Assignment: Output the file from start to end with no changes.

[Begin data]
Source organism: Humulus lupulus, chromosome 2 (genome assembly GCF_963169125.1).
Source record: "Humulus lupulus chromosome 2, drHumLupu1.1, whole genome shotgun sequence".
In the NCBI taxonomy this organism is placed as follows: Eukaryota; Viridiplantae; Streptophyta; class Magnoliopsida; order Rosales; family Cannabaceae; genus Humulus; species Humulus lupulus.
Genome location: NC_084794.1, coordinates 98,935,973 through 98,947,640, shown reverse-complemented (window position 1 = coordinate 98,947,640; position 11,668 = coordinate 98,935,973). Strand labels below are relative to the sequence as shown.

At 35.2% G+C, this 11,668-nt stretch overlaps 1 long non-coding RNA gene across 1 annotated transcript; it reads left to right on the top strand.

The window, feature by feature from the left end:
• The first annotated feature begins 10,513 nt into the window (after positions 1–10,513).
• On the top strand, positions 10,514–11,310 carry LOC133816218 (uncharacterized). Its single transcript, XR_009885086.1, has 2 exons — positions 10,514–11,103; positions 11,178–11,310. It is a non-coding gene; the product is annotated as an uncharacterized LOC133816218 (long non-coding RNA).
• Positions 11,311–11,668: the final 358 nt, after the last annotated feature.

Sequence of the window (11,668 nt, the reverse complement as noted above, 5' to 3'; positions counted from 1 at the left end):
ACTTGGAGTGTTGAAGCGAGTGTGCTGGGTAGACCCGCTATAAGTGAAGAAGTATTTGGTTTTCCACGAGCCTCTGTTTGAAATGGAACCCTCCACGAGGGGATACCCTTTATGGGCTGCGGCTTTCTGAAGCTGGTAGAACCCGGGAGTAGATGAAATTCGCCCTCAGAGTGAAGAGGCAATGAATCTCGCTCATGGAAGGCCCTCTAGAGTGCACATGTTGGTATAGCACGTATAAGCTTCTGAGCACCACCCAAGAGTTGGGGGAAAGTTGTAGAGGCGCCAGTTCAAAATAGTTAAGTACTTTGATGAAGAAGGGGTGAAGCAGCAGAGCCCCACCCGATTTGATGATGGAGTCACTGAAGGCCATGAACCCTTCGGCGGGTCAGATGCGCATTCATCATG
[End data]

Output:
Source organism: Humulus lupulus, chromosome 2 (genome assembly GCF_963169125.1).
Source record: "Humulus lupulus chromosome 2, drHumLupu1.1, whole genome shotgun sequence".
In the NCBI taxonomy this organism is placed as follows: Eukaryota; Viridiplantae; Streptophyta; class Magnoliopsida; order Rosales; family Cannabaceae; genus Humulus; species Humulus lupulus.
Genome location: NC_084794.1, coordinates 98,935,973 through 98,947,640, shown reverse-complemented (window position 1 = coordinate 98,947,640; position 11,668 = coordinate 98,935,973). Strand labels below are relative to the sequence as shown.

At 35.2% G+C, this 11,668-nt stretch overlaps 1 long non-coding RNA gene across 1 annotated transcript; it reads left to right on the top strand.

The window, feature by feature from the left end:
• The first annotated feature begins 10,513 nt into the window (after positions 1–10,513).
• On the top strand, positions 10,514–11,310 carry LOC133816218 (uncharacterized). Its single transcript, XR_009885086.1, has 2 exons — positions 10,514–11,103; positions 11,178–11,310. It is a non-coding gene; the product is annotated as an uncharacterized LOC133816218 (long non-coding RNA).
• Positions 11,311–11,668: the final 358 nt, after the last annotated feature.

Sequence of the window (11,668 nt, the reverse complement as noted above, 5' to 3'; positions counted from 1 at the left end):
ACTTGGAGTGTTGAAGCGAGTGTGCTGGGTAGACCCGCTATAAGTGAAGAAGTATTTGGTTTTCCACGAGCCTCTGTTTGAAATGGAACCCTCCACGAGGGGATACCCTTTATGGGCTGCGGCTTTCTGAAGCTGGTAGAACCCGGGAGTAGATGAAATTCGCCCTCAGAGTGAAGAGGCAATGAATCTCGCTCATGGAAGGCCCTCTAGAGTGCACATGTTGGTATAGCACGTATAAGCTTCTGAGCACCACCCAAGAGTTGGGGGAAAGTTGTAGAGGCGCCAGTTCAAAATAGTTAAGTACTTTGATGAAGAAGGGGTGAAGCAGCAGAGCCCCACCCGATTTGATGATGGAGTCACTGAAGGCCATGAACCCTTCGGCGGGTCAGATGCGCATTCATCATG